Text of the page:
A company that provided software to the Cayuga County Board of Elections was targeted by Russian hackers prior to the 2016 presidential election.
VR Systems, an election management software supplier, has been named in documents linked to a case involving a National Security Agency contractor who allegedly leaked information to The Intercept, an online news outlet, about Russia's meddling in last year's elections.
The GRU, Russia's foreign military intelligence agency, targeted employees at VR Systems and at least one was compromised. That intrusion allowed hackers to target local government officials in several states.
Thomas Connolly, a state Board of Elections spokesman, said there's no evidence that malicious activity impacted any of New York's counties or election systems.
The software provided by VR Systems is known as EViD, which is an acronym for the Electronic Voter Identification system. Connolly said the use of EViD software in New York dates back to 2011. Two counties — Onondaga and Orange — launched pilot projects for electronic poll books, which allows inspectors to check voter registration information in a digital format instead of the traditional paper poll books.
The original provider of the software was Decision Works LLC. The elections management division of Decision Works was sold to VR Systems in 2014, according to Connolly.
Last year, four counties — Cayuga, Cortland, Onondaga and Orange — used a derivative of the EViD software at poll sites with multiple election districts. Connolly said the application "did not contain any information not already publicly available regarding voters, did not have access to voter signatures, did not collect information on individual voters looked up and was never connected to the official voter database in any of those counties."
Katie Lacey, the Democratic elections commissioner in Cayuga County, said there were eight laptops with the EViD software used at eight polling locations on Election Day. She noted that the electronic version of the poll books was a duplicate of the paper records.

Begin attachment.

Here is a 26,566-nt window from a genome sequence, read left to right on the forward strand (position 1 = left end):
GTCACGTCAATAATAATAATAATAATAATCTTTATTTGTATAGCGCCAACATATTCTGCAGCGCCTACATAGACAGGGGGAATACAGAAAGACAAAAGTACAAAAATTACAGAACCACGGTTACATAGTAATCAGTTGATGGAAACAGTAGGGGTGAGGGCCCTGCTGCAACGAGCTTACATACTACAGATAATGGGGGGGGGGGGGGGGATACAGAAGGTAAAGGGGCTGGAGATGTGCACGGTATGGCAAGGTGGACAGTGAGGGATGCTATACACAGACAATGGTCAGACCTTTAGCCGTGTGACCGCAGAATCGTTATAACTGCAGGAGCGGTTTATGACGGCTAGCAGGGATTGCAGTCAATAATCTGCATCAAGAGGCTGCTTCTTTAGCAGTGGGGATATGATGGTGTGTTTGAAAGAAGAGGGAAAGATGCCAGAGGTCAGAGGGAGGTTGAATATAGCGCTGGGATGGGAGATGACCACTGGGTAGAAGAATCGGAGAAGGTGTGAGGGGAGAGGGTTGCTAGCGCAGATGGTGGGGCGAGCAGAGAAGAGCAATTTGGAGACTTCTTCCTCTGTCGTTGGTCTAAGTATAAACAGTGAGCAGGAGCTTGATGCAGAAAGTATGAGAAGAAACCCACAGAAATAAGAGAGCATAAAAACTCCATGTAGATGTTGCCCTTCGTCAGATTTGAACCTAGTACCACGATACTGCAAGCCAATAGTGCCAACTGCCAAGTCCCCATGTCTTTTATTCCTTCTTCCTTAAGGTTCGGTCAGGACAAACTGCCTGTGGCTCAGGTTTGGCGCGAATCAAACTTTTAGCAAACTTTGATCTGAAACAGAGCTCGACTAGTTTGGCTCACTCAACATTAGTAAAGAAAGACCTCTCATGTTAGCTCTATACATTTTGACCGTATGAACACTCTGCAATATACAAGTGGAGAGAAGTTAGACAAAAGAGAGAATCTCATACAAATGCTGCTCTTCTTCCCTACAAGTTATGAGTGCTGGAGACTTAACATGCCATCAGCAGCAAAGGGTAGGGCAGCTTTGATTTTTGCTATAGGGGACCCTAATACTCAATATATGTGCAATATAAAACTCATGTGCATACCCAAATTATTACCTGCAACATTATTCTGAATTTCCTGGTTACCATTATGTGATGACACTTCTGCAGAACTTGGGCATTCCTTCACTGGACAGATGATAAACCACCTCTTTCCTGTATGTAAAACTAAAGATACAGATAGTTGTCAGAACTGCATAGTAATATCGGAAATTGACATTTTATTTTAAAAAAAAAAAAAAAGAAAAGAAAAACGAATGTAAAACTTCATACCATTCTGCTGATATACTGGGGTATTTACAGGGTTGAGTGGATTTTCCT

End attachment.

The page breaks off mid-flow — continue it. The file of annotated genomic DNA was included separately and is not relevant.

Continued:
The county's use of the software, Lacey said, is to ensure poll workers are prepared if the state shifts to electronic-only poll books.
While Cayuga County's elections board hasn't experienced any cyber-attacks, Lacey acknowledged that the attack on VR Systems and reports of Russian hacking is a concern.
"This has got to wake everybody up," she said. "It's certainly a threat."
The state Board of Elections has addressed cybersecurity issues with local county officials in partnership with federal and state law enforcement agencies. Information on potential threats was distributed to county agencies during last year's election.
Connolly said there's no reason to believe the state's election systems were compromised.
"Ensuring the integrity of elections and preserving citizen confidence in the democratic process in New York is part of the state board's mission and one which has grown to include cybersecurity issues," he said. "We stand ready to work with our federal, state and local partners to ensure that we stay vigilant in protecting elections and election systems from potential and existing threats."